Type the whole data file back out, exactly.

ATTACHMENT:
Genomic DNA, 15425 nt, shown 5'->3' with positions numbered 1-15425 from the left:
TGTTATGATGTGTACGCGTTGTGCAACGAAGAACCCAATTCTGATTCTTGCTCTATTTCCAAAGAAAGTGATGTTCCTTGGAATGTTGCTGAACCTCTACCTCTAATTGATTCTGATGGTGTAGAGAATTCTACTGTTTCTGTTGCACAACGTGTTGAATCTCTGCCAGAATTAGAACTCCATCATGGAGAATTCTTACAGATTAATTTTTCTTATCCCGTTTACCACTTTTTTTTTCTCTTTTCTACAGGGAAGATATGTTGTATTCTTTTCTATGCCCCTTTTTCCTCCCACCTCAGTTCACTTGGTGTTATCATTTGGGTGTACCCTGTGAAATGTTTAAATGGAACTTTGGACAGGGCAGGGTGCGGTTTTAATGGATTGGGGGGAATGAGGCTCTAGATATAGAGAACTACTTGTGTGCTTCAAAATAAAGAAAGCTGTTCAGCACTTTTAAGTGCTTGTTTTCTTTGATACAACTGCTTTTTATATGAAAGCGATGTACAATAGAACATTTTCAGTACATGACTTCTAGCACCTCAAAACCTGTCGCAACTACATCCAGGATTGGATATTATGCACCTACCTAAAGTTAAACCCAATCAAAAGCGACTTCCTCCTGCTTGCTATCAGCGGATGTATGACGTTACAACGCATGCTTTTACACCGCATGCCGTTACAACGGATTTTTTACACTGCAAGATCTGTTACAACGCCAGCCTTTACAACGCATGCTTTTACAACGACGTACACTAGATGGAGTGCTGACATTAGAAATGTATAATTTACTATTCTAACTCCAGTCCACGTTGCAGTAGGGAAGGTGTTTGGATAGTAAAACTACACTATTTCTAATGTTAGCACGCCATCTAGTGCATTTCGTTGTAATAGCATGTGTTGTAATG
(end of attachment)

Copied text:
Genomic DNA, 15425 nt, shown 5'->3' with positions numbered 1-15425 from the left:
TGTTATGATGTGTACGCGTTGTGCAACGAAGAACCCAATTCTGATTCTTGCTCTATTTCCAAAGAAAGTGATGTTCCTTGGAATGTTGCTGAACCTCTACCTCTAATTGATTCTGATGGTGTAGAGAATTCTACTGTTTCTGTTGCACAACGTGTTGAATCTCTGCCAGAATTAGAACTCCATCATGGAGAATTCTTACAGATTAATTTTTCTTATCCCGTTTACCACTTTTTTTTTCTCTTTTCTACAGGGAAGATATGTTGTATTCTTTTCTATGCCCCTTTTTCCTCCCACCTCAGTTCACTTGGTGTTATCATTTGGGTGTACCCTGTGAAATGTTTAAATGGAACTTTGGACAGGGCAGGGTGCGGTTTTAATGGATTGGGGGGAATGAGGCTCTAGATATAGAGAACTACTTGTGTGCTTCAAAATAAAGAAAGCTGTTCAGCACTTTTAAGTGCTTGTTTTCTTTGATACAACTGCTTTTTATATGAAAGCGATGTACAATAGAACATTTTCAGTACATGACTTCTAGCACCTCAAAACCTGTCGCAACTACATCCAGGATTGGATATTATGCACCTACCTAAAGTTAAACCCAATCAAAAGCGACTTCCTCCTGCTTGCTATCAGCGGATGTATGACGTTACAACGCATGCTTTTACACCGCATGCCGTTACAACGGATTTTTTACACTGCAAGATCTGTTACAACGCCAGCCTTTACAACGCATGCTTTTACAACGACGTACACTAGATGGAGTGCTGACATTAGAAATGTATAATTTACTATTCTAACTCCAGTCCACGTTGCAGTAGGGAAGGTGTTTGGATAGTAAAACTACACTATTTCTAATGTTAGCACGCCATCTAGTGCATTTCGTTGTAATAGCATGTGTTGTAATG